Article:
Notes in the Margins: Veterinarians, B-schools and irrelevant social media

Achievement gap extends to state’s higher education The combined graduation rates after six years of college at seven Minnesota State Colleges and Universities (MnSCU) for black students who entered as freshmen in 2000, 2001 and 2002 was on average 22 percent behind their white peers. (spokesman-recorder.com)

Concern for food safety as vet students pick pets over farms The number of veterinarians who work with farm animals is on the decline as many retire and fewer students choose large-animal practice. (USA Today)

Shares of for-profit schools tumble Shares of for-profit schools dived Thursday after a seemingly routine program review by the Department of Education reawakened fears of greater oversight – and lower profits – in the sector. (Forbes)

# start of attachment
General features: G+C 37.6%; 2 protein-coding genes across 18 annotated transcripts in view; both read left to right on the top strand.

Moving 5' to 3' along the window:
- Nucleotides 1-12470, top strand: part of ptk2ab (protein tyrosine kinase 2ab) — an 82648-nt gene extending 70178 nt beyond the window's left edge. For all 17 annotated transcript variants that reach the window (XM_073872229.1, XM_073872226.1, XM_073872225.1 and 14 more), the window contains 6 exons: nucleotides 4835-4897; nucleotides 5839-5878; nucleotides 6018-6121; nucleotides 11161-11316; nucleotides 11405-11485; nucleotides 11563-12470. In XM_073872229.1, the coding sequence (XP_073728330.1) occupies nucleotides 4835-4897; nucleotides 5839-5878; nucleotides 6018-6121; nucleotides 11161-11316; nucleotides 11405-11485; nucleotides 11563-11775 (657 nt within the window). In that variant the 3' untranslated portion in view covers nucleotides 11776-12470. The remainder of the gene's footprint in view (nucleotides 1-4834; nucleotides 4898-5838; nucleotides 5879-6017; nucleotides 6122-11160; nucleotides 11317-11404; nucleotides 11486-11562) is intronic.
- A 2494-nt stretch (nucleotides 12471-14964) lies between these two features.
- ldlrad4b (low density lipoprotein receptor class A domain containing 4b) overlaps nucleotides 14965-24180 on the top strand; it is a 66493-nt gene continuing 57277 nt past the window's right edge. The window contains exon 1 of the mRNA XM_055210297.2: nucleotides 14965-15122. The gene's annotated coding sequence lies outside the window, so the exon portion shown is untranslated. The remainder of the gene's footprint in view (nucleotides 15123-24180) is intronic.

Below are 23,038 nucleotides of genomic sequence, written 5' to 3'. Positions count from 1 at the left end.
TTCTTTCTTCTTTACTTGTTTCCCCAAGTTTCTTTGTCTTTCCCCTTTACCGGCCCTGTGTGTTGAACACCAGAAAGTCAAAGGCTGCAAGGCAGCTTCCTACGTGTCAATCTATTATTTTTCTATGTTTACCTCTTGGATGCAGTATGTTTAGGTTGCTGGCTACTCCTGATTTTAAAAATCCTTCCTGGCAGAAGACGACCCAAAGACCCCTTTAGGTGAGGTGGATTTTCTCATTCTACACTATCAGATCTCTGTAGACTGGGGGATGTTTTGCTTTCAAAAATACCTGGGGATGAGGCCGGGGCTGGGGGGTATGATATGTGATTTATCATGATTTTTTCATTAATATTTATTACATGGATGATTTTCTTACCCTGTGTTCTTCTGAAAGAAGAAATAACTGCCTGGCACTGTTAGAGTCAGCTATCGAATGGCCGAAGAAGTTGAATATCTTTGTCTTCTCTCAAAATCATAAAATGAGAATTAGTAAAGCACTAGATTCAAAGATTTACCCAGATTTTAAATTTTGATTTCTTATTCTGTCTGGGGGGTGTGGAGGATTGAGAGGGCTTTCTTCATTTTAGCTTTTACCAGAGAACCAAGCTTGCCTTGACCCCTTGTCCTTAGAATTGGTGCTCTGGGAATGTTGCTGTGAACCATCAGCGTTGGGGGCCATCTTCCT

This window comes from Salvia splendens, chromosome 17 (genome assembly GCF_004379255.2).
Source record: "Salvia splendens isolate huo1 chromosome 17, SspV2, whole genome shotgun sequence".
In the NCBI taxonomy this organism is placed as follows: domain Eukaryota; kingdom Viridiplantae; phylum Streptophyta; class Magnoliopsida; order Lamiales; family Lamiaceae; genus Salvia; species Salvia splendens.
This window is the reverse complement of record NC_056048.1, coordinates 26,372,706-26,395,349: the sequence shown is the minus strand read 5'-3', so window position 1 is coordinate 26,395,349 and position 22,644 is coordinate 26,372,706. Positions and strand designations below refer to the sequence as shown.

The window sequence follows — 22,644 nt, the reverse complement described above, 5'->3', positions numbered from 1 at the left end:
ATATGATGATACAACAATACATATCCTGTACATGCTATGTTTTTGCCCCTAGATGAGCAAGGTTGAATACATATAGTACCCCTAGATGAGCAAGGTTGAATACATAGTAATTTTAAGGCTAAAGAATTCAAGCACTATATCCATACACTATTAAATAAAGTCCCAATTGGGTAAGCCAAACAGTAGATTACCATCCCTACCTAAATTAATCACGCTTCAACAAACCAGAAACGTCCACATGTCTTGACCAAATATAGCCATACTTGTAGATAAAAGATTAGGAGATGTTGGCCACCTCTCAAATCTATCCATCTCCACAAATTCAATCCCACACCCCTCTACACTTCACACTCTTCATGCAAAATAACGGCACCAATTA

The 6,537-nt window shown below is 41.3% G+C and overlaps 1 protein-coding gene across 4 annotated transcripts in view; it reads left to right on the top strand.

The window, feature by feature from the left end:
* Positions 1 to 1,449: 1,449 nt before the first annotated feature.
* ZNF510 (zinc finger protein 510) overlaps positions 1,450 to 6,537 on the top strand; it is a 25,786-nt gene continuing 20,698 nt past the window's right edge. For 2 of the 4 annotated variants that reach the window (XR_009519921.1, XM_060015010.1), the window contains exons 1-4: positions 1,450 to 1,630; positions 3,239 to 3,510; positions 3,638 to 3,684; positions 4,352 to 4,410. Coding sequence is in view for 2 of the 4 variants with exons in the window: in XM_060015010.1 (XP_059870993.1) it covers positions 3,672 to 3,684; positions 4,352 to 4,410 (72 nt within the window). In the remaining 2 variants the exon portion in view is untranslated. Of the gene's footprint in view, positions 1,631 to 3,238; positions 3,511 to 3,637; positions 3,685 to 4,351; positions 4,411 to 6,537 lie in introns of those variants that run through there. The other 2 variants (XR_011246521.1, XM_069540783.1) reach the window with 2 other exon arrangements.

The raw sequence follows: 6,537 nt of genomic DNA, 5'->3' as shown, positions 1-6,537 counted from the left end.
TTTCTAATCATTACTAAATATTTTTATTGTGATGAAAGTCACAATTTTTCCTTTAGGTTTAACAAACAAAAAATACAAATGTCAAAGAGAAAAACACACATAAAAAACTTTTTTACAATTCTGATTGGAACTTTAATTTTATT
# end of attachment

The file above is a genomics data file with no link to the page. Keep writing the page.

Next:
After Drop, B-Schools Woo Overseas Students U.S. business schools, faced with a decline in applications from overseas, are stepping up international recruiting efforts to preserve what they say is an essential component of an institution’s credibility. Improved schools abroad, tougher employment prospects in the U.S., and the expense of attending an American school have led to fewer foreign applications at many programs, officials at several business schools say. (Wall Street Journal)

News: When Social Media Is Irrelevant Students learning online do not want to feel isolated. But they do not necessarily want to see their instructors, chat with classmates, or make friends, either. That is what online education officials at National-Louis University, a private nonprofit college in Chicago, found when they surveyed online students about they like to see an online instructor do. (Inside Higher Ed)